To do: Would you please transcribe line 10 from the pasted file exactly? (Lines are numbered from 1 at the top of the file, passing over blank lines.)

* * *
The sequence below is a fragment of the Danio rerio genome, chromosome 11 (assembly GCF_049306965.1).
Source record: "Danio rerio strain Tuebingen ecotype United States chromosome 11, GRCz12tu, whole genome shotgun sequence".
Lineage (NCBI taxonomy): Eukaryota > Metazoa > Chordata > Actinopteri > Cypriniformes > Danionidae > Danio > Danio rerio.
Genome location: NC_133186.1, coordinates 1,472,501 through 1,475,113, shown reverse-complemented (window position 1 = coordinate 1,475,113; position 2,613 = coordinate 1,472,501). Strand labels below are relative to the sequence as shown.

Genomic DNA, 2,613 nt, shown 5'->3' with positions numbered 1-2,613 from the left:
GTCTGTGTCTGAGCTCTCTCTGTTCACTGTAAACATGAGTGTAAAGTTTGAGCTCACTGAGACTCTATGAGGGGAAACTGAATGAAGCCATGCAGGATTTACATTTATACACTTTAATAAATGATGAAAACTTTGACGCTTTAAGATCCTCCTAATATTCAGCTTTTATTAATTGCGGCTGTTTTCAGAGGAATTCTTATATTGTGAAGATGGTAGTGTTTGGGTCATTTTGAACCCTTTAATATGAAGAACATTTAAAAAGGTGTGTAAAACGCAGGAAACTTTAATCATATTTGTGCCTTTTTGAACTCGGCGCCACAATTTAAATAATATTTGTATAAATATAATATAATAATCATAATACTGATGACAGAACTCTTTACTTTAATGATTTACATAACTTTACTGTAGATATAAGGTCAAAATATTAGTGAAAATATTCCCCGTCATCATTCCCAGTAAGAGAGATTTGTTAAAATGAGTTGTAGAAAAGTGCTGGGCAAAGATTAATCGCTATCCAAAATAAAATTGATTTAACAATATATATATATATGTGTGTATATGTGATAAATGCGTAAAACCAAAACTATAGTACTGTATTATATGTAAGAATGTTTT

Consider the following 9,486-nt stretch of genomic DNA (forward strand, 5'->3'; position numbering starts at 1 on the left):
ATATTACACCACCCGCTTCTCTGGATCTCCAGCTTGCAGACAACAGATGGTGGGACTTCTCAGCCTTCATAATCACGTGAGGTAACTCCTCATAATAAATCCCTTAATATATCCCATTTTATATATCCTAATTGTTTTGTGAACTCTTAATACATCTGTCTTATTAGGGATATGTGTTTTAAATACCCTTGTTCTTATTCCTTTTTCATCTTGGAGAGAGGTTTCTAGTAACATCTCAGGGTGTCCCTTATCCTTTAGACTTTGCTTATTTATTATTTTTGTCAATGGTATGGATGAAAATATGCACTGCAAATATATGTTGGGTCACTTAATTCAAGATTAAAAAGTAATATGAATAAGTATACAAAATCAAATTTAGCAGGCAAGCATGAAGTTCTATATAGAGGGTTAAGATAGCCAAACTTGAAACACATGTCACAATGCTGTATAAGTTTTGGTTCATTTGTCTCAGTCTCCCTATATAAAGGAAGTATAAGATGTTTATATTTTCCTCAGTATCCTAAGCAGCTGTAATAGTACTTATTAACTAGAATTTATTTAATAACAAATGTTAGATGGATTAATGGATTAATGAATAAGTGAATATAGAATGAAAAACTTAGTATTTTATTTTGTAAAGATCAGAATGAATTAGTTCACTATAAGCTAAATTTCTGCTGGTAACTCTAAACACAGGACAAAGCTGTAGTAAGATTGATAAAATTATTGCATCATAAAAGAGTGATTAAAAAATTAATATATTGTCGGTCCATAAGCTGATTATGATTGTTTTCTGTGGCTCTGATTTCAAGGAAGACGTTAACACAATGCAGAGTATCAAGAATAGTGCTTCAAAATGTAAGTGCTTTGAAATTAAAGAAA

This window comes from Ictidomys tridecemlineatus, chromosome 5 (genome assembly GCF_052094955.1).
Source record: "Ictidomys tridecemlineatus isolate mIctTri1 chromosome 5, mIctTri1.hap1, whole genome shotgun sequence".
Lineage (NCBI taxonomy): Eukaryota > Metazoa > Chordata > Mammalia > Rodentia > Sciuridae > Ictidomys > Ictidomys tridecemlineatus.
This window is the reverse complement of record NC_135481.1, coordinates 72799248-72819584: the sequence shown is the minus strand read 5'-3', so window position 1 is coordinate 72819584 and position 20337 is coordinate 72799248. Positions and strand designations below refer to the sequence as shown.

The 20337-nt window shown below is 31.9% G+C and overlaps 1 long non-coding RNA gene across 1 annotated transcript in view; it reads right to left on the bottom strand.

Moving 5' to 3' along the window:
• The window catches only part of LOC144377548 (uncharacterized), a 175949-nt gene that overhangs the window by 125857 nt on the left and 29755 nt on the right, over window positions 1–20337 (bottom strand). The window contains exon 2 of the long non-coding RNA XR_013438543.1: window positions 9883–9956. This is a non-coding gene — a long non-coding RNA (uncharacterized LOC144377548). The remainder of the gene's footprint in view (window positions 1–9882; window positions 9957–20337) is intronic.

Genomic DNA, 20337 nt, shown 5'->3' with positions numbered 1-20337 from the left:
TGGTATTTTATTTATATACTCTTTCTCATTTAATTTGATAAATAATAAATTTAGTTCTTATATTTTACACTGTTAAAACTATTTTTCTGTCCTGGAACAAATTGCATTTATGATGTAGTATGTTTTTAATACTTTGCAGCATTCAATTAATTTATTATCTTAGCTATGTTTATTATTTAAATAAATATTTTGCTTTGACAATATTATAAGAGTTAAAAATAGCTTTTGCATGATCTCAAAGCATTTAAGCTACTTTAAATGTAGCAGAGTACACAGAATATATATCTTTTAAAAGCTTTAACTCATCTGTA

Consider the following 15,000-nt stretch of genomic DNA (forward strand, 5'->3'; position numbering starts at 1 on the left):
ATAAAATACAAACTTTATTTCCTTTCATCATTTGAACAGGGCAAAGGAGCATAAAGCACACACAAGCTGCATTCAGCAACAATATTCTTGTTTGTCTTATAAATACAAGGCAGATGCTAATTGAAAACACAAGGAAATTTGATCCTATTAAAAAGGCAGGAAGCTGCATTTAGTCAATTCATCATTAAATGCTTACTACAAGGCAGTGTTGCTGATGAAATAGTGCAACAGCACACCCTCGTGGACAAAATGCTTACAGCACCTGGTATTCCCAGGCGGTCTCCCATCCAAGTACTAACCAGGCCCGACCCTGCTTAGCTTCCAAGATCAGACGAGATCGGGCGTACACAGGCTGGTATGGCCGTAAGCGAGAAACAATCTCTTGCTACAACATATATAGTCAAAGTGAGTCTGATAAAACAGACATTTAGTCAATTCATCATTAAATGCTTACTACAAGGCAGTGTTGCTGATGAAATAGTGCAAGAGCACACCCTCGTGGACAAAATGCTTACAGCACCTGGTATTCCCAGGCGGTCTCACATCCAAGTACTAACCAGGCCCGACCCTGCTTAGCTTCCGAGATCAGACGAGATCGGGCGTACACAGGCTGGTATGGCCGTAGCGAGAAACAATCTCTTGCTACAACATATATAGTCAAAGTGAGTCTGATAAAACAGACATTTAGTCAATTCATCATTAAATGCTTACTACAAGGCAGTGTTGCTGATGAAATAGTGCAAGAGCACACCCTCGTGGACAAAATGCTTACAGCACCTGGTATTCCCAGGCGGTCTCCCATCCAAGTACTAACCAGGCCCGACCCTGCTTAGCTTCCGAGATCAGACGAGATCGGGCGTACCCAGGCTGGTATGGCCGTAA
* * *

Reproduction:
Source record: "Ictidomys tridecemlineatus isolate mIctTri1 chromosome 5, mIctTri1.hap1, whole genome shotgun sequence".